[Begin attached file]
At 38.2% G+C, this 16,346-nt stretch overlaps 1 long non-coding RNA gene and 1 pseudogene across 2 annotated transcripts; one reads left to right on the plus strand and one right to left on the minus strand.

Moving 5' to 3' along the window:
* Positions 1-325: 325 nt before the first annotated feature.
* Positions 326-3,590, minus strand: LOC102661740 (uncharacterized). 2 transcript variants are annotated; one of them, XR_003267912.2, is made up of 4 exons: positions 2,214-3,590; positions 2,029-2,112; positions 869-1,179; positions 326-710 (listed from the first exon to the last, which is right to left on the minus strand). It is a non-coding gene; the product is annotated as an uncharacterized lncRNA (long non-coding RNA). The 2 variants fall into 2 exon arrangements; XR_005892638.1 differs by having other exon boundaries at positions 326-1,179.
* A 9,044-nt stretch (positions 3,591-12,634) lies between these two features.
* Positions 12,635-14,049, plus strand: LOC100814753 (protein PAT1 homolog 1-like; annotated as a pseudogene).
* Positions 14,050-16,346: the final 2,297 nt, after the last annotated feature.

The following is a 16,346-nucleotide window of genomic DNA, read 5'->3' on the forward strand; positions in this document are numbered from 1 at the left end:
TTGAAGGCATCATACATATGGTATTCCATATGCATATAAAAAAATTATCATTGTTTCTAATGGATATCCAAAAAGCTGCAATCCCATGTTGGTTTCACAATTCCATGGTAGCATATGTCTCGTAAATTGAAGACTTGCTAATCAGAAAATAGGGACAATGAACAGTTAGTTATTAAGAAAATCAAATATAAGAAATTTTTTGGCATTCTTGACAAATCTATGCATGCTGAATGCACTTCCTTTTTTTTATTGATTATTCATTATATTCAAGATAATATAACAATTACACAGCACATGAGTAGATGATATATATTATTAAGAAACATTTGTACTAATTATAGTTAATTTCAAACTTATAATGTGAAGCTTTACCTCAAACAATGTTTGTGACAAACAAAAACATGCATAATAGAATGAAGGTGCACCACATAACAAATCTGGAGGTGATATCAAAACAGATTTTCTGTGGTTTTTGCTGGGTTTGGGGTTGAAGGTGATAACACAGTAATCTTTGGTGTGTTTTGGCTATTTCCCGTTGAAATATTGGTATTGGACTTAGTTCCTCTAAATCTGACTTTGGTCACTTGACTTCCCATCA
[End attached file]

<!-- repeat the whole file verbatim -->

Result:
At 38.2% G+C, this 16,346-nt stretch overlaps 1 long non-coding RNA gene and 1 pseudogene across 2 annotated transcripts; one reads left to right on the plus strand and one right to left on the minus strand.

Moving 5' to 3' along the window:
* Positions 1-325: 325 nt before the first annotated feature.
* Positions 326-3,590, minus strand: LOC102661740 (uncharacterized). 2 transcript variants are annotated; one of them, XR_003267912.2, is made up of 4 exons: positions 2,214-3,590; positions 2,029-2,112; positions 869-1,179; positions 326-710 (listed from the first exon to the last, which is right to left on the minus strand). It is a non-coding gene; the product is annotated as an uncharacterized lncRNA (long non-coding RNA). The 2 variants fall into 2 exon arrangements; XR_005892638.1 differs by having other exon boundaries at positions 326-1,179.
* A 9,044-nt stretch (positions 3,591-12,634) lies between these two features.
* Positions 12,635-14,049, plus strand: LOC100814753 (protein PAT1 homolog 1-like; annotated as a pseudogene).
* Positions 14,050-16,346: the final 2,297 nt, after the last annotated feature.

The following is a 16,346-nucleotide window of genomic DNA, read 5'->3' on the forward strand; positions in this document are numbered from 1 at the left end:
TTGAAGGCATCATACATATGGTATTCCATATGCATATAAAAAAATTATCATTGTTTCTAATGGATATCCAAAAAGCTGCAATCCCATGTTGGTTTCACAATTCCATGGTAGCATATGTCTCGTAAATTGAAGACTTGCTAATCAGAAAATAGGGACAATGAACAGTTAGTTATTAAGAAAATCAAATATAAGAAATTTTTTGGCATTCTTGACAAATCTATGCATGCTGAATGCACTTCCTTTTTTTTATTGATTATTCATTATATTCAAGATAATATAACAATTACACAGCACATGAGTAGATGATATATATTATTAAGAAACATTTGTACTAATTATAGTTAATTTCAAACTTATAATGTGAAGCTTTACCTCAAACAATGTTTGTGACAAACAAAAACATGCATAATAGAATGAAGGTGCACCACATAACAAATCTGGAGGTGATATCAAAACAGATTTTCTGTGGTTTTTGCTGGGTTTGGGGTTGAAGGTGATAACACAGTAATCTTTGGTGTGTTTTGGCTATTTCCCGTTGAAATATTGGTATTGGACTTAGTTCCTCTAAATCTGACTTTGGTCACTTGACTTCCCATCA